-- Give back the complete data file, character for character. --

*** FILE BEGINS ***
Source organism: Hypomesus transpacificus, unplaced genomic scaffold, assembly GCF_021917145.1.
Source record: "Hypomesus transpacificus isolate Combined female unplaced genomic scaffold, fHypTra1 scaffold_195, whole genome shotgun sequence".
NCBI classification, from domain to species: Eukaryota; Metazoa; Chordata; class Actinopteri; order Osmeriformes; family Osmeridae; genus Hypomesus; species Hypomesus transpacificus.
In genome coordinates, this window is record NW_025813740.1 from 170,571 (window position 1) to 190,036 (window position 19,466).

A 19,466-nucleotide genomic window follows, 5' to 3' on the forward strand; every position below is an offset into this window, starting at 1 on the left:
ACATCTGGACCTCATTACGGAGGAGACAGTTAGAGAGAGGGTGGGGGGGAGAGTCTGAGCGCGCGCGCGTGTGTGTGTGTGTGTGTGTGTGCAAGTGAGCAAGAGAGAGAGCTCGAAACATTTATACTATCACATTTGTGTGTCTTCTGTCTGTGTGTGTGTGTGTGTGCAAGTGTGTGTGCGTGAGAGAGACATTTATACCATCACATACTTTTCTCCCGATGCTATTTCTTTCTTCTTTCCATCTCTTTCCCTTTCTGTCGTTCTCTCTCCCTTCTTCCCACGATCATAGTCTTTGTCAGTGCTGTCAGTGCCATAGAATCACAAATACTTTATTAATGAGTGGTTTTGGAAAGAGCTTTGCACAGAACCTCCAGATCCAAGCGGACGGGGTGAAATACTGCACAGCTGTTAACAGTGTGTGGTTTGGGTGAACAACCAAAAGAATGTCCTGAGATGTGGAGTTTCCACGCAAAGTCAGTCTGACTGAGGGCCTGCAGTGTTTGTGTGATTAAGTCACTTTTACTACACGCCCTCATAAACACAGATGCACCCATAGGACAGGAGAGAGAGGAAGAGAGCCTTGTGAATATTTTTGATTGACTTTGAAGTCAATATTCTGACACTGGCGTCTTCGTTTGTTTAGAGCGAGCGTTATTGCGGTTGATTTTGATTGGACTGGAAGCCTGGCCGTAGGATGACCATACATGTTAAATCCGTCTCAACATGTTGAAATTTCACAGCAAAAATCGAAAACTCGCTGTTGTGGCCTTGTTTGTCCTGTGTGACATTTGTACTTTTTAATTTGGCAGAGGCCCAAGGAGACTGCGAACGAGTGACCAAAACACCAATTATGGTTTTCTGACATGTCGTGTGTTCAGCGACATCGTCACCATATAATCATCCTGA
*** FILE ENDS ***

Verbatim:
Source organism: Hypomesus transpacificus, unplaced genomic scaffold, assembly GCF_021917145.1.
Source record: "Hypomesus transpacificus isolate Combined female unplaced genomic scaffold, fHypTra1 scaffold_195, whole genome shotgun sequence".
NCBI classification, from domain to species: Eukaryota; Metazoa; Chordata; class Actinopteri; order Osmeriformes; family Osmeridae; genus Hypomesus; species Hypomesus transpacificus.
In genome coordinates, this window is record NW_025813740.1 from 170,571 (window position 1) to 190,036 (window position 19,466).

A 19,466-nucleotide genomic window follows, 5' to 3' on the forward strand; every position below is an offset into this window, starting at 1 on the left:
ACATCTGGACCTCATTACGGAGGAGACAGTTAGAGAGAGGGTGGGGGGGAGAGTCTGAGCGCGCGCGCGTGTGTGTGTGTGTGTGTGTGTGCAAGTGAGCAAGAGAGAGAGCTCGAAACATTTATACTATCACATTTGTGTGTCTTCTGTCTGTGTGTGTGTGTGTGTGCAAGTGTGTGTGCGTGAGAGAGACATTTATACCATCACATACTTTTCTCCCGATGCTATTTCTTTCTTCTTTCCATCTCTTTCCCTTTCTGTCGTTCTCTCTCCCTTCTTCCCACGATCATAGTCTTTGTCAGTGCTGTCAGTGCCATAGAATCACAAATACTTTATTAATGAGTGGTTTTGGAAAGAGCTTTGCACAGAACCTCCAGATCCAAGCGGACGGGGTGAAATACTGCACAGCTGTTAACAGTGTGTGGTTTGGGTGAACAACCAAAAGAATGTCCTGAGATGTGGAGTTTCCACGCAAAGTCAGTCTGACTGAGGGCCTGCAGTGTTTGTGTGATTAAGTCACTTTTACTACACGCCCTCATAAACACAGATGCACCCATAGGACAGGAGAGAGAGGAAGAGAGCCTTGTGAATATTTTTGATTGACTTTGAAGTCAATATTCTGACACTGGCGTCTTCGTTTGTTTAGAGCGAGCGTTATTGCGGTTGATTTTGATTGGACTGGAAGCCTGGCCGTAGGATGACCATACATGTTAAATCCGTCTCAACATGTTGAAATTTCACAGCAAAAATCGAAAACTCGCTGTTGTGGCCTTGTTTGTCCTGTGTGACATTTGTACTTTTTAATTTGGCAGAGGCCCAAGGAGACTGCGAACGAGTGACCAAAACACCAATTATGGTTTTCTGACATGTCGTGTGTTCAGCGACATCGTCACCATATAATCATCCTGA